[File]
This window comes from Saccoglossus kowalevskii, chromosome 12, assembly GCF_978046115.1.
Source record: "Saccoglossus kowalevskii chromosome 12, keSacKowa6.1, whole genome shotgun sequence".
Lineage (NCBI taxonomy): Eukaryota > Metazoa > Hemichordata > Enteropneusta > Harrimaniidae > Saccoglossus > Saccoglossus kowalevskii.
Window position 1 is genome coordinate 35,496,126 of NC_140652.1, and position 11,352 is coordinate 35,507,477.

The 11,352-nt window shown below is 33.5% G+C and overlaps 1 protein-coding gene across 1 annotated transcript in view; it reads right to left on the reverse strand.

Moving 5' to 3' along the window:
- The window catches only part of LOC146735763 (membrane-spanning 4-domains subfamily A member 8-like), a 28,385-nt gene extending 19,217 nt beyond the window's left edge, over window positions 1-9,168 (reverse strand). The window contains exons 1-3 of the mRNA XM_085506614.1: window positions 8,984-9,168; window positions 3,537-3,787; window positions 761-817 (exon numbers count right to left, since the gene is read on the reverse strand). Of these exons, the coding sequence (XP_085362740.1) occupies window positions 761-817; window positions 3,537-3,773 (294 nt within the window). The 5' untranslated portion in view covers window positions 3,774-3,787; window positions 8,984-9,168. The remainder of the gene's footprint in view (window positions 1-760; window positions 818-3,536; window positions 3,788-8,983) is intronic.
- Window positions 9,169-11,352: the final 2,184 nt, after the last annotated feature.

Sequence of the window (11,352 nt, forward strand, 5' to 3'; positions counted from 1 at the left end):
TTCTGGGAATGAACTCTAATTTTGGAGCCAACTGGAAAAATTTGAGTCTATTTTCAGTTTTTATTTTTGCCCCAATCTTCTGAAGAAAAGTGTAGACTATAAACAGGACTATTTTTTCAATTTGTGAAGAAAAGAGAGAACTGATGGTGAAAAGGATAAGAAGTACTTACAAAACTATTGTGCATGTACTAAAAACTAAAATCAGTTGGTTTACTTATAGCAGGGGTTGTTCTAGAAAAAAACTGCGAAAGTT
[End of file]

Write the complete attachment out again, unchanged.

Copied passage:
This window comes from Saccoglossus kowalevskii, chromosome 12, assembly GCF_978046115.1.
Source record: "Saccoglossus kowalevskii chromosome 12, keSacKowa6.1, whole genome shotgun sequence".
Lineage (NCBI taxonomy): Eukaryota > Metazoa > Hemichordata > Enteropneusta > Harrimaniidae > Saccoglossus > Saccoglossus kowalevskii.
Window position 1 is genome coordinate 35,496,126 of NC_140652.1, and position 11,352 is coordinate 35,507,477.

The 11,352-nt window shown below is 33.5% G+C and overlaps 1 protein-coding gene across 1 annotated transcript in view; it reads right to left on the reverse strand.

Moving 5' to 3' along the window:
- The window catches only part of LOC146735763 (membrane-spanning 4-domains subfamily A member 8-like), a 28,385-nt gene extending 19,217 nt beyond the window's left edge, over window positions 1-9,168 (reverse strand). The window contains exons 1-3 of the mRNA XM_085506614.1: window positions 8,984-9,168; window positions 3,537-3,787; window positions 761-817 (exon numbers count right to left, since the gene is read on the reverse strand). Of these exons, the coding sequence (XP_085362740.1) occupies window positions 761-817; window positions 3,537-3,773 (294 nt within the window). The 5' untranslated portion in view covers window positions 3,774-3,787; window positions 8,984-9,168. The remainder of the gene's footprint in view (window positions 1-760; window positions 818-3,536; window positions 3,788-8,983) is intronic.
- Window positions 9,169-11,352: the final 2,184 nt, after the last annotated feature.

Sequence of the window (11,352 nt, forward strand, 5' to 3'; positions counted from 1 at the left end):
TTCTGGGAATGAACTCTAATTTTGGAGCCAACTGGAAAAATTTGAGTCTATTTTCAGTTTTTATTTTTGCCCCAATCTTCTGAAGAAAAGTGTAGACTATAAACAGGACTATTTTTTCAATTTGTGAAGAAAAGAGAGAACTGATGGTGAAAAGGATAAGAAGTACTTACAAAACTATTGTGCATGTACTAAAAACTAAAATCAGTTGGTTTACTTATAGCAGGGGTTGTTCTAGAAAAAAACTGCGAAAGTT